where I find /usr/bin/python

Asked by Shany on 2012-10-05

I am working with Python I installed but cound't reach the prompt to write prgram

Question information

Language:
English Edit question
Status:
Solved
For:
Ubuntu python-defaults Edit question
Assignee:
No assignee Edit question
Solved by:
Warren Hill
Solved:
2012-10-06
Last query:
2012-10-06
Last reply:
2012-10-05

This question was reopened

Warren Hill (warren-hill) said : #1

What are you trying to do? All this is in a terminal (CTRL+ALT+T)

To find where python is installed the command is

which python

To run python interactivley just enter

python

it should look something like this

warren@dell:~$ python
Python 2.7.3 (default, Aug 1 2012, 05:16:07)
[GCC 4.6.3] on linux2
Type "help", "copyright", "credits" or "license" for more information.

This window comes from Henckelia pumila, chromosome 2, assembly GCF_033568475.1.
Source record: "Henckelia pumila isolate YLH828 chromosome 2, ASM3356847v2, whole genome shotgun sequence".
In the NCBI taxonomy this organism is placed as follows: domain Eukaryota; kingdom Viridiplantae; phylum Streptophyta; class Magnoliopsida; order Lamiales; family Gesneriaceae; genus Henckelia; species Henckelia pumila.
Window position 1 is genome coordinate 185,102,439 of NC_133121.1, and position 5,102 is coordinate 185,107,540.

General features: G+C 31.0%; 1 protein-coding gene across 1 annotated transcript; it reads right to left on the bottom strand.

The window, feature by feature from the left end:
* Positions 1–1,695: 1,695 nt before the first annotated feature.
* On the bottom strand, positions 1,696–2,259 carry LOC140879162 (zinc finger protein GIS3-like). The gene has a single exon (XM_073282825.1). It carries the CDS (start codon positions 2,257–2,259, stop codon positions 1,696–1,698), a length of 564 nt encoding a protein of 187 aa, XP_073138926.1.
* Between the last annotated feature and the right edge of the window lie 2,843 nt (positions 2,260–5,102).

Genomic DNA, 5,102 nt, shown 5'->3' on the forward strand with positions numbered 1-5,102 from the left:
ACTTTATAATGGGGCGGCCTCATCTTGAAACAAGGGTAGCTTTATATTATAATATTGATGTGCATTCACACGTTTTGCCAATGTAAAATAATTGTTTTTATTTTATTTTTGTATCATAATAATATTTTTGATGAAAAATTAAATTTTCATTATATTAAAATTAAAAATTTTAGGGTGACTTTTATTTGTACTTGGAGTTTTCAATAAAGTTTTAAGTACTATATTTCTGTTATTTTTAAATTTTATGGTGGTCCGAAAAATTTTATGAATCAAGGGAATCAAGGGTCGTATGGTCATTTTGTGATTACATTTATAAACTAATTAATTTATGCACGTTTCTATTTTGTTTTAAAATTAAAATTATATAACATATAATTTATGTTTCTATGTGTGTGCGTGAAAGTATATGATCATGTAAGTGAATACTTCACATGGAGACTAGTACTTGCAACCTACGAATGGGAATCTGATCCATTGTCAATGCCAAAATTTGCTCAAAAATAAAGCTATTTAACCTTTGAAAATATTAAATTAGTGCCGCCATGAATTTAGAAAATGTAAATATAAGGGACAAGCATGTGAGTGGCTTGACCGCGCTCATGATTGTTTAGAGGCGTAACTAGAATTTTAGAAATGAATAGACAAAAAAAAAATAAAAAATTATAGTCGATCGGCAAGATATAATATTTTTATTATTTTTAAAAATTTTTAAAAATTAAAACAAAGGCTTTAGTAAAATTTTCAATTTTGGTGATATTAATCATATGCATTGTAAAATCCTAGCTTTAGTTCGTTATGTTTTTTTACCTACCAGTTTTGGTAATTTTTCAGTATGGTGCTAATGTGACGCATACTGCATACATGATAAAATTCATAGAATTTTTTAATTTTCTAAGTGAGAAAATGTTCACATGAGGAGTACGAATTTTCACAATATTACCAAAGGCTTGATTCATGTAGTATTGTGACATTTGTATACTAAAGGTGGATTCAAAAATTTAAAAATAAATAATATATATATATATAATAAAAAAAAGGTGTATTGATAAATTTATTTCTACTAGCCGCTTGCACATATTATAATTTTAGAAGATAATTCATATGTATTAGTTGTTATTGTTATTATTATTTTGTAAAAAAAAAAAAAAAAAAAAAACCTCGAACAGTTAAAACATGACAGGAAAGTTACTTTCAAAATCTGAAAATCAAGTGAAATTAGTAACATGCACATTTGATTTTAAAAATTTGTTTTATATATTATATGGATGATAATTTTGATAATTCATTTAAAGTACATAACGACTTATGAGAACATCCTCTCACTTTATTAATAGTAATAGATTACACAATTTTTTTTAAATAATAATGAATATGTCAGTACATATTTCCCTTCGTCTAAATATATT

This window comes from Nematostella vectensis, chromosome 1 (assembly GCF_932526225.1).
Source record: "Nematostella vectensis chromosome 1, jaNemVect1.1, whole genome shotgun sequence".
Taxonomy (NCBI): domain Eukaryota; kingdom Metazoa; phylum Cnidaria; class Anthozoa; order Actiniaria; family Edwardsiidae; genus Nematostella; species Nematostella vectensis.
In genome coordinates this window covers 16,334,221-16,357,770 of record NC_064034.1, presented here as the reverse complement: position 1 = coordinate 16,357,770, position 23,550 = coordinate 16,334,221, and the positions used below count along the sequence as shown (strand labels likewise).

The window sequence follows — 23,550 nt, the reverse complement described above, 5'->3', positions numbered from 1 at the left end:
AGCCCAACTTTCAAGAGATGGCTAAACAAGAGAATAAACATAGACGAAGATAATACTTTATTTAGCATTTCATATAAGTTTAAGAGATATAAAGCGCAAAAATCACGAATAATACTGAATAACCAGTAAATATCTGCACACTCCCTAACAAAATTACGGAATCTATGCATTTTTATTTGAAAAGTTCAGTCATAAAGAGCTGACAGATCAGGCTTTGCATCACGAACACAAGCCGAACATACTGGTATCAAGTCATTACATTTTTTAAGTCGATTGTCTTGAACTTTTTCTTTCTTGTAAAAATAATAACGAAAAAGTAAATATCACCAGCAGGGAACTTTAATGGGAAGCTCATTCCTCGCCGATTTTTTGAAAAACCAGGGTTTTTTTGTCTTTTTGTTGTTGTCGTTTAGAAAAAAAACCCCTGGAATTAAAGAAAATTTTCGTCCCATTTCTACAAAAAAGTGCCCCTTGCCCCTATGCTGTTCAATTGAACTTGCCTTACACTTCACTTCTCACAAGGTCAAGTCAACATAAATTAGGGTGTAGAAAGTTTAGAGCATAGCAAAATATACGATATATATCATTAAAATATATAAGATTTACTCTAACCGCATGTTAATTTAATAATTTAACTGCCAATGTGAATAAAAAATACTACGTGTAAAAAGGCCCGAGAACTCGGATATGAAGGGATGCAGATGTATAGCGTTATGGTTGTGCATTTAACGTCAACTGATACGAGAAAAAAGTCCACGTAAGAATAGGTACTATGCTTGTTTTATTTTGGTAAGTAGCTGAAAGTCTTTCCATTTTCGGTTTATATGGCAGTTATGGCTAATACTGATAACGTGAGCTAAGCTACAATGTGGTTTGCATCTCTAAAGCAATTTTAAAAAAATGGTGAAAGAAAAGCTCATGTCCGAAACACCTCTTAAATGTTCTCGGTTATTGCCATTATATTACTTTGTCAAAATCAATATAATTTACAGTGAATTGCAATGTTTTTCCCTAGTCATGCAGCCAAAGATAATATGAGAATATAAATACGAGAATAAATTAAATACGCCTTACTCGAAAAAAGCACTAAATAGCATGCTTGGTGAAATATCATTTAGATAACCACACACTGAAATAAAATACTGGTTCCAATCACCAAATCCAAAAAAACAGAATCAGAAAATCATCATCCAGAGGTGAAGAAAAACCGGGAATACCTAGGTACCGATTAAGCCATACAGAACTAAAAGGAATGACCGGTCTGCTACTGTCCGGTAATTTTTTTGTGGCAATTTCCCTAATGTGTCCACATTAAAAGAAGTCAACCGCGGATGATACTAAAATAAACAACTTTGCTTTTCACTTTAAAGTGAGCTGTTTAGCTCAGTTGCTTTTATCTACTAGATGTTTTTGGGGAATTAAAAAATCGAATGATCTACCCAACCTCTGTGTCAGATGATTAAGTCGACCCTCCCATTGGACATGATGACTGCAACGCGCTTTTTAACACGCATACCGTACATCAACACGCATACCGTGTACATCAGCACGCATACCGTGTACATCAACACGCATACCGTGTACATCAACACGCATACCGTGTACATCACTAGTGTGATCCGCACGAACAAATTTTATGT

>>>

You are now at the programming prompt

For a tutorial see here: http://www.sthurlow.com/python/
You can skip lesson 1 as python is alread

Warren Hill (warren-hill) said : #2

What are you trying to do? All this is in a terminal (CTRL+ALT+T)

To find where python is installed the command is

which python

To run python interactivley just enter

python

it should look something like this

warren@dell:~$ python
Python 2.7.3 (default, Aug 1 2012, 05:16:07)
[GCC 4.6.3] on linux2
Type "help", "copyright", "credits" or "license" for more information.
>>>

You are now at the programming prompt

For a tutorial see here: http://www.sthurlow.com/python/
You can skip lesson 1 as python is already installed.

Warren Hill (warren-hill) said : #3

Sorry about post 1 I must of hit "information Request" by accident

Shany (mirshany) said : #4

Thanks Warren Hill, that solved my question.

Shany (mirshany) said : #5

one thing else how I quit from this prompt and to normal promt which command should I use.

Best Warren Hill (warren-hill) said : #6

You can either type

exit()

or use the keys CTRL+D

Please mark the question solved

"where I find /usr/bin/python"

is like asking

"where I find C:\boot.ini"

/usr/bin/python is the binary and you have referenced it absolutely (starting from the highest part of the filesystem).

Shany (mirshany) said : #8

Thanks Warren Hill, that solved my question.